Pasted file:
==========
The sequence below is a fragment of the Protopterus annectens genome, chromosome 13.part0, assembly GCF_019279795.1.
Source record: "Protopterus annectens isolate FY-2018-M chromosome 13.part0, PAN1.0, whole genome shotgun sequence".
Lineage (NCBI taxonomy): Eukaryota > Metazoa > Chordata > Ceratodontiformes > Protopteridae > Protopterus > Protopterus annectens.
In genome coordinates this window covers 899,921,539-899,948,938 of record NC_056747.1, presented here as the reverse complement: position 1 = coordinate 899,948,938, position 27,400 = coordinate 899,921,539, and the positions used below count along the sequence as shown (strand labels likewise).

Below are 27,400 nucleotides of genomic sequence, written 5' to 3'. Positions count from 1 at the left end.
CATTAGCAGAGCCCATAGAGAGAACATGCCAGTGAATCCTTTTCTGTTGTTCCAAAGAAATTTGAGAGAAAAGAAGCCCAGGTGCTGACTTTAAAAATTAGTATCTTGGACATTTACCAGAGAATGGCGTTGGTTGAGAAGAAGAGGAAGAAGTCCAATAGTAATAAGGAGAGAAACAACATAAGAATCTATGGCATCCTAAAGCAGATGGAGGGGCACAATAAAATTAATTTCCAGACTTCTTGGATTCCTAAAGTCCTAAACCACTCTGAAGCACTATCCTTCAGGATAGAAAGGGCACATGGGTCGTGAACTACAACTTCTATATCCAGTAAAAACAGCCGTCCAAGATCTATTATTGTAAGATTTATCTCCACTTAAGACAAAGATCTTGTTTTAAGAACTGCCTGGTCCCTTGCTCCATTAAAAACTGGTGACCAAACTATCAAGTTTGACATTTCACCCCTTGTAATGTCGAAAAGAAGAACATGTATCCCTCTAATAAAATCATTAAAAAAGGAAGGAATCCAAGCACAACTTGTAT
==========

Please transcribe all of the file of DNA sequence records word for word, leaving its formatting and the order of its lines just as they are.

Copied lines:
The sequence below is a fragment of the Protopterus annectens genome, chromosome 13.part0, assembly GCF_019279795.1.
Source record: "Protopterus annectens isolate FY-2018-M chromosome 13.part0, PAN1.0, whole genome shotgun sequence".
Lineage (NCBI taxonomy): Eukaryota > Metazoa > Chordata > Ceratodontiformes > Protopteridae > Protopterus > Protopterus annectens.
In genome coordinates this window covers 899,921,539-899,948,938 of record NC_056747.1, presented here as the reverse complement: position 1 = coordinate 899,948,938, position 27,400 = coordinate 899,921,539, and the positions used below count along the sequence as shown (strand labels likewise).

Below are 27,400 nucleotides of genomic sequence, written 5' to 3'. Positions count from 1 at the left end.
CATTAGCAGAGCCCATAGAGAGAACATGCCAGTGAATCCTTTTCTGTTGTTCCAAAGAAATTTGAGAGAAAAGAAGCCCAGGTGCTGACTTTAAAAATTAGTATCTTGGACATTTACCAGAGAATGGCGTTGGTTGAGAAGAAGAGGAAGAAGTCCAATAGTAATAAGGAGAGAAACAACATAAGAATCTATGGCATCCTAAAGCAGATGGAGGGGCACAATAAAATTAATTTCCAGACTTCTTGGATTCCTAAAGTCCTAAACCACTCTGAAGCACTATCCTTCAGGATAGAAAGGGCACATGGGTCGTGAACTACAACTTCTATATCCAGTAAAAACAGCCGTCCAAGATCTATTATTGTAAGATTTATCTCCACTTAAGACAAAGATCTTGTTTTAAGAACTGCCTGGTCCCTTGCTCCATTAAAAACTGGTGACCAAACTATCAAGTTTGACATTTCACCCCTTGTAATGTCGAAAAGAAGAACATGTATCCCTCTAATAAAATCATTAAAAAAGGAAGGAATCCAAGCACAACTTGTAT